Last night on the back deck1 was cool and breezy. Wind blew wisps of hair from behind my ears, and it brought the briny scent of salt marsh and air blown across the Atlantic ocean. This morning when I stepped out of my parents’ front door — the front door of my childhood home — the world was still and muggy.
On the empty street, surrounded by palmettos and palm trees, Lantana and azaleas, I started to put my ear buds in. I hate running, and the only way I can get through it is by listening to music.
But just as I began to muffle the sounds of the outside world as I slid the second white ear bud in, a cicada started up, then a hundred more joined in until my ears rattled with the buzz of cicadas in the still morning air. Island and marsh birds joined in with their morning calls. I pulled the ear buds out and stuck them in my sports bra.
Up by the bridge, a white-haired man in madras shorts and a plaid shirt walked along the edge of the black pavement, a lit cigarette dangling from his fingers. He moved with the agility of youth, but his face looked like he was 1000 years old, deeply wrinkled from a lifetime of wind in his eyes and of sun and smoke on his skin. He rasped out, “Good morning,” and I good-morning’ed him back. I don’t usually hear when people say good morning because of headphones; it was quite nice.
Near the highway, afer a mile of running on a narrow snake of land surrounded by Spartina grass, sea ox-eye daisies, marsh mud, and puddles of salt-water left behind at low tide, I saw a brassy-haired woman walking up ahead of me. Her hair was loose and yellow-orange. I remembered that color from a childhood on the coast, women and men both trying to lighten their hair. Lemon juice, peroxide, cheap home dye jobs. Natural blonde is not an easy color to recreate, and the southeast coast is filled with brassy blonde instead.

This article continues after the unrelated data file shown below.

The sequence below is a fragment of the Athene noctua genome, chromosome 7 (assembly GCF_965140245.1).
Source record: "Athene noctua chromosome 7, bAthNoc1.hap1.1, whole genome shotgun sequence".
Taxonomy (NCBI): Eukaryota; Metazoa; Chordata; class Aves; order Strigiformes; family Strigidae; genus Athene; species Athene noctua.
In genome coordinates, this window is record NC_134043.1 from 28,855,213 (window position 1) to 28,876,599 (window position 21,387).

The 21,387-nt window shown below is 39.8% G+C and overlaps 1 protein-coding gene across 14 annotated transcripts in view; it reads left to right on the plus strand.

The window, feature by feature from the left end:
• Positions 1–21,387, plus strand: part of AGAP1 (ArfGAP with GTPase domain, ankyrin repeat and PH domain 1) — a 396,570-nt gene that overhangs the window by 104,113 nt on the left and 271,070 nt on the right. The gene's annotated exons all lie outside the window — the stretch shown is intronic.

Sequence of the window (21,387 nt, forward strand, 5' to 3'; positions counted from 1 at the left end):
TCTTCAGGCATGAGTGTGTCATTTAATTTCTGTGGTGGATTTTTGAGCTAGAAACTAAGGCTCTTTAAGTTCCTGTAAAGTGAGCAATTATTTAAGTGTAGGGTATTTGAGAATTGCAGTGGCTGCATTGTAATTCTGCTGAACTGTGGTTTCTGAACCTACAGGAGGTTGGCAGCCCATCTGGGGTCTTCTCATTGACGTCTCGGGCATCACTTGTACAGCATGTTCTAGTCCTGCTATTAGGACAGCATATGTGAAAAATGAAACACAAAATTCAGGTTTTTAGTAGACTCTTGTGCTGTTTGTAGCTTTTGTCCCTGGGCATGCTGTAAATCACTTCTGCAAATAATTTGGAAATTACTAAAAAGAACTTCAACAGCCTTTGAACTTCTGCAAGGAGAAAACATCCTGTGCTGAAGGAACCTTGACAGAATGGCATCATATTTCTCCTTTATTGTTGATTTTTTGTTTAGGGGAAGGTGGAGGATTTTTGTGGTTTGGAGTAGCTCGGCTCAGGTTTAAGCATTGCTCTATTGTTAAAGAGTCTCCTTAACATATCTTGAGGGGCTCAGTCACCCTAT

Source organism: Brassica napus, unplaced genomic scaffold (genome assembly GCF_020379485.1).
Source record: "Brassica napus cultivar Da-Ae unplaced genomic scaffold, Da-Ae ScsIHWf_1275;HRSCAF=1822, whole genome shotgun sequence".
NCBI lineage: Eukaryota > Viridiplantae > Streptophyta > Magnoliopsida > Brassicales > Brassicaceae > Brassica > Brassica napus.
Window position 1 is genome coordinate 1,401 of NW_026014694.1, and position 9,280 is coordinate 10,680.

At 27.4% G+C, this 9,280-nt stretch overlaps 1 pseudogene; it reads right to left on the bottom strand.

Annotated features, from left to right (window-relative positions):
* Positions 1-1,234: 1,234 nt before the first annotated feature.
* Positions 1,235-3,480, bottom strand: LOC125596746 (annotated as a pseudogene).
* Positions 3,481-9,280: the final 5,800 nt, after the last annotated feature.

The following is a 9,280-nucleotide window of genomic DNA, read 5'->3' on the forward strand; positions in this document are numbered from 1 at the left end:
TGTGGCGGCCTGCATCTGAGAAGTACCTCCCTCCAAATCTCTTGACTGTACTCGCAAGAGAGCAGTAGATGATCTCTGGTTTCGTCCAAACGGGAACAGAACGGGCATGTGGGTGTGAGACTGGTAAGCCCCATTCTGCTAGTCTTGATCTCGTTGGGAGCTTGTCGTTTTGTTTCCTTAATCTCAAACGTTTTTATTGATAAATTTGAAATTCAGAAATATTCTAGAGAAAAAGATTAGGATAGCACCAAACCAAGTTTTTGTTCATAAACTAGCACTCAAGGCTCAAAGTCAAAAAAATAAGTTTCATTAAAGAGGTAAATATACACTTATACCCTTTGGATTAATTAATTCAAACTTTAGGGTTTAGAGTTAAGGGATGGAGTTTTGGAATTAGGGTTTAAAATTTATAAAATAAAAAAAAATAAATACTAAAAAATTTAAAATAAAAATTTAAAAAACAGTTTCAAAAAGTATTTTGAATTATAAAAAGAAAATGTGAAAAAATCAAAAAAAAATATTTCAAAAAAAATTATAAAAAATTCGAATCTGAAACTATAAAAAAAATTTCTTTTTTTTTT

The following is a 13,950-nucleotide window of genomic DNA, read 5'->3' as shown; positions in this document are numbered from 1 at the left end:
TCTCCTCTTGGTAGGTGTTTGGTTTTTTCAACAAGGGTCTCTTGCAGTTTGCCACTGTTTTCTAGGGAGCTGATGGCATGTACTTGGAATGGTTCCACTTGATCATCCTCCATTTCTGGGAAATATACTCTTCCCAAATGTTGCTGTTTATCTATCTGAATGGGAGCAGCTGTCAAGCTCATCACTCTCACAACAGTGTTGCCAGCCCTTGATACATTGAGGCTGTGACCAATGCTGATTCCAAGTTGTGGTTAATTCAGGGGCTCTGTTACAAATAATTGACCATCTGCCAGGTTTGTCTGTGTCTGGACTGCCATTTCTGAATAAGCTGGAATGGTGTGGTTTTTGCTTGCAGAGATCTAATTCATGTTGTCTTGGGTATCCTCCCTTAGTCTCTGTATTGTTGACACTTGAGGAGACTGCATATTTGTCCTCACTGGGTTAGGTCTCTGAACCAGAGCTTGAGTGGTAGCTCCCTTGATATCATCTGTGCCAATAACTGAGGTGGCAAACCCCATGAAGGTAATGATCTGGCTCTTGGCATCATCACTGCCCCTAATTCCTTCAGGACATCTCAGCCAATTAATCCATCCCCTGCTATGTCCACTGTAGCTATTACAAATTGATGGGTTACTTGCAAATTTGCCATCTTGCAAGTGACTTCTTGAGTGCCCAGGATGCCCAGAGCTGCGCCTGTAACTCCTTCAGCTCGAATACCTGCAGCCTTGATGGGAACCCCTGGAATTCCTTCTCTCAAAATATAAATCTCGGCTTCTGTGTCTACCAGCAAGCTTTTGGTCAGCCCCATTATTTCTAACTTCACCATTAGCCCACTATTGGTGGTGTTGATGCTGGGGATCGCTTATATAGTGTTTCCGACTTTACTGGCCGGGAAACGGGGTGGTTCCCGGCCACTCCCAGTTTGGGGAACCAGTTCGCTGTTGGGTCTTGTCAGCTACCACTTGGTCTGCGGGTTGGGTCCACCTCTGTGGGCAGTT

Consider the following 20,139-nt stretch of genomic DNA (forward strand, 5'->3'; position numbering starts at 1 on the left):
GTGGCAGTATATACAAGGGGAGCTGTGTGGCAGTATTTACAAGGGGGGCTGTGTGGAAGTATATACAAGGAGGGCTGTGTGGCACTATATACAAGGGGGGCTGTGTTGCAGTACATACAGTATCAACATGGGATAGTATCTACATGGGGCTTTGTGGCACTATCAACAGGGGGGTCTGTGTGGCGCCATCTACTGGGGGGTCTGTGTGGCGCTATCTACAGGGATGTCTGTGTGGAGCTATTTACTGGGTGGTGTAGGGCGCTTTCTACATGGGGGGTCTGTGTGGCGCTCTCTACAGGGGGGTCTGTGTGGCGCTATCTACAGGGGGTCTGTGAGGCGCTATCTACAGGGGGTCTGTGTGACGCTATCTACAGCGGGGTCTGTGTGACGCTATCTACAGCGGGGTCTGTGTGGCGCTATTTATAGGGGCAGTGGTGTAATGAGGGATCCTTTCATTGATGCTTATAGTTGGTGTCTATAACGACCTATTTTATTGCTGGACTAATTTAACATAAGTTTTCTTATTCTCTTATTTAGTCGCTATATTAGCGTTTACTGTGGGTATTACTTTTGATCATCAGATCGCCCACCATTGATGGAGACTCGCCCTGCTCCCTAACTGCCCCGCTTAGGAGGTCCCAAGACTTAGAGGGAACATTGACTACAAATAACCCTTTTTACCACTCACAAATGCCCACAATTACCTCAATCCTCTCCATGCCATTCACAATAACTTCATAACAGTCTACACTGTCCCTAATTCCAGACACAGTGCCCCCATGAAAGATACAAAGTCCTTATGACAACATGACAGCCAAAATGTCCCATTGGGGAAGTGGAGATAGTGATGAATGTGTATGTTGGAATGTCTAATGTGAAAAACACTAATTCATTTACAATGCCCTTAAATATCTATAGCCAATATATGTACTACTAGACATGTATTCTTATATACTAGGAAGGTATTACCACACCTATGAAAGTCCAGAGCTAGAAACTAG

On my way home, I heard the scuttle of hundreds of toothpick-tip legs tapping green fronds: fiddler crabs scurried for cover on the dense palmettos when they heard my clomping approach. Listening to music, I’d never heard the scampering of fiddler crabs despite dozens of runs along this stretch of road.
Now I’m back on Mom and Dad’s deck, this time in the screened portion. I’m covered in salty sweat and mosquito bites, and the air is still not moving. The piling driver on the river, here to repair docks blown apart in Hurricane Matthew, has started its metallic ka-thunk, ka-thunk, ka-thunk of pounding pilings deep into marsh mud. The sound echos across the water. It might be time now to put the ear buds in.
1. I had to consult my “Balconies, porches, and patios – a primer on the language of outdoor seating” post to know if I was using the correct word for where we sat last night — porch? deck? balcony? It could also be a balcony, but we never say balcony at home, so I opted for deck.
This is my entry for the Daily Post one-word prompt: brassy.